The DNRF’s Niels Bohr Professor Morten Bennedsen is in charge of a new analysis that shows how openness in gender-based wage statistics in companies creates more equal wages than in companies that do not have the same transparency. The results also reject the assumption that transparency does not have any significant effect.
The DNRF’s Niels Bohr Professor Morten Bennedsen, from the Economic Institute at the University of Copenhagen and INSEAD Business School, France, together with researchers from Columbia University and the University of North Carolina, is behind new research that shows how companies with transparency in their wage statistics for men and women with the same positions have more gender equality in wages. Also, the results argue against the assumption that transparency in gender-based wage statistics does not have any effect.
In almost all Western countries men are still paid more than women with the same type of position. According to new research led by the DNRF’s Niels Bohr Professor Morten Bennedsen, transparency in gender-based wage statistics for men and women with the same jobs can create more equal wages between them. The debate on whether transparency in such gender-based wage statistics has an effect on wage equality has been going on for several years. Therefore, proposals to force companies to create transparency through disclosure of gender-based wage statistics have often been mentioned as a method for changing wage inequality.
In 2006, the Danish Ministry of Employment decided to introduce rules that oblige all Danish companies with more than 35 employees to publicly disclose wage statistics between men and women with the same job if the company has more than 10 men and women working in the same position. Those who oppose of this initiative argue that transparency in gender-based wage statistics won’t have any significant effect. But Bennedsen and the research team have examined the effect of the rules from 2006, and the result shows that wage transparency works.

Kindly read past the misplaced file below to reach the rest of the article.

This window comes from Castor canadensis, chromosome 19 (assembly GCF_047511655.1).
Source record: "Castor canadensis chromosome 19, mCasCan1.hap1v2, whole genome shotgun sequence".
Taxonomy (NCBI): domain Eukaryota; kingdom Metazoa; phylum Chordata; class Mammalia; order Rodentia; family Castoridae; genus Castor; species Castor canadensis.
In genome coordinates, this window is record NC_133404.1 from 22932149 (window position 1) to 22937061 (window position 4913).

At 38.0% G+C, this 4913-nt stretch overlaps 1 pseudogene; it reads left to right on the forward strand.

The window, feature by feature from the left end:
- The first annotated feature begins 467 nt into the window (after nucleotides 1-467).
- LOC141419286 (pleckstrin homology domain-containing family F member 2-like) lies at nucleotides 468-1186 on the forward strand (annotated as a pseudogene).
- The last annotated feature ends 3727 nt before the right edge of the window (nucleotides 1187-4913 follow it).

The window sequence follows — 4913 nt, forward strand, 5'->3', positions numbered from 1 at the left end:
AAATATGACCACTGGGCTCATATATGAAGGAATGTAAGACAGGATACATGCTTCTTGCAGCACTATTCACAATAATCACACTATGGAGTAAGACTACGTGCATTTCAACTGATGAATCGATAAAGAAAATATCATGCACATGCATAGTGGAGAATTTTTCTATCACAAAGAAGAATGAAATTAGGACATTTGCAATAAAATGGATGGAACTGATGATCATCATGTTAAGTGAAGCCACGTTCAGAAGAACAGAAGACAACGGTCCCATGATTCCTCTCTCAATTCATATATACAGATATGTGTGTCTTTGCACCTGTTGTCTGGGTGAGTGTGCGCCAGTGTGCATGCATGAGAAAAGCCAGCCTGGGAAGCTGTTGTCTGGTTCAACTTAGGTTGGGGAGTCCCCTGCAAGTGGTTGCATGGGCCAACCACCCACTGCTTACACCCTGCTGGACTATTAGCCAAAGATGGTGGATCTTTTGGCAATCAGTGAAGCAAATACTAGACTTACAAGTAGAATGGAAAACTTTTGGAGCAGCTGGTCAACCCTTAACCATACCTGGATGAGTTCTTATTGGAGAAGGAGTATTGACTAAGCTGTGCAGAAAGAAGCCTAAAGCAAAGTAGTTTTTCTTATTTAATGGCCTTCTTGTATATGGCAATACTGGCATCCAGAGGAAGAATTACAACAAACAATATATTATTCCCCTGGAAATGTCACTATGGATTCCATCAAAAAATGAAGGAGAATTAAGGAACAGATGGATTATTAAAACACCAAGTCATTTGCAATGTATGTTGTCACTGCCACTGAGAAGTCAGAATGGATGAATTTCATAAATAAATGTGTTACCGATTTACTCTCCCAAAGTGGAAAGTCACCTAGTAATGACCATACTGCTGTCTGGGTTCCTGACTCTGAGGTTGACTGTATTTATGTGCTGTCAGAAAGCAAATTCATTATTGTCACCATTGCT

The researchers analyzed data from wages between 2003 – 2008 and made a comparative study where they compared wage developments in all Danish companies with 35-50 employees and companies with 25-34 employees. The latter was thus not included by the 2006-rules. The results show that the wage difference is reduced by 7% in those companies that are included by the new rules.
“For the first time we are able to document that pay transparency really works. A 7% reduction in the pay gap may not sound impressive, but given the fact that only a limited number of firms in Denmark are governed by this legislation, the effect is significant. We can even prove the effect among firms that were not required to provide gender-segregated pay statistics. We know now that wage transparency works, and it is a measure that can be applied nationally as well as internationally. So, from this point, it is really just a question of whether or not the politicians actually wish to do something about the pay gap between men and women,” said Niels Bohr Professor Morten Bennedsen, who is the lead author on the study.
Decrease in wages of men
After the 2006 pay transparency rules became effective, male employees were paid an average of 18.9% more than women in similar positions in Danish companies with 35-50 employees. As a part of the research, Bennedsen and his research team made sure that the wage difference was not caused by demographics, seniority, responsibilities, type of work or functions, etc. The 7% reduction in the pay gap occurred in approximately 1000 of the Danish companies that covered under the 2006 rules and was primarily caused by a decrease in the wages of men rather than in the wages of women, after the rules from 2006 became effective.
“We know from other studies that men in general are better at negotiating their salary than most women and that they do not hesitate to demand a higher bonus. But with a forced disclosure of gender-segregated wage statistics the gap between those wages paid by the company to their male and female employees becomes much more clear both internally and externally and it looks like it has made the leaders of the companies slow down the process of raises in male salaries,” said Professor Bennedsen.
The researchers found that the reduction in wage differences varied according to the different companies. Companies that had more external and fewer family board members reduced the pay gap significantly more than 7%. The same was the case where company leaders had more daughters than sons. Moreover, the researchers could show how the pay gap was particularly reduced in industries with a majority of employees of one or the other sex.
Read the analysis in a pre-printed version here.
Read more about the study at the University of Copenhagen here.
Further information can be found at Bloomberg here.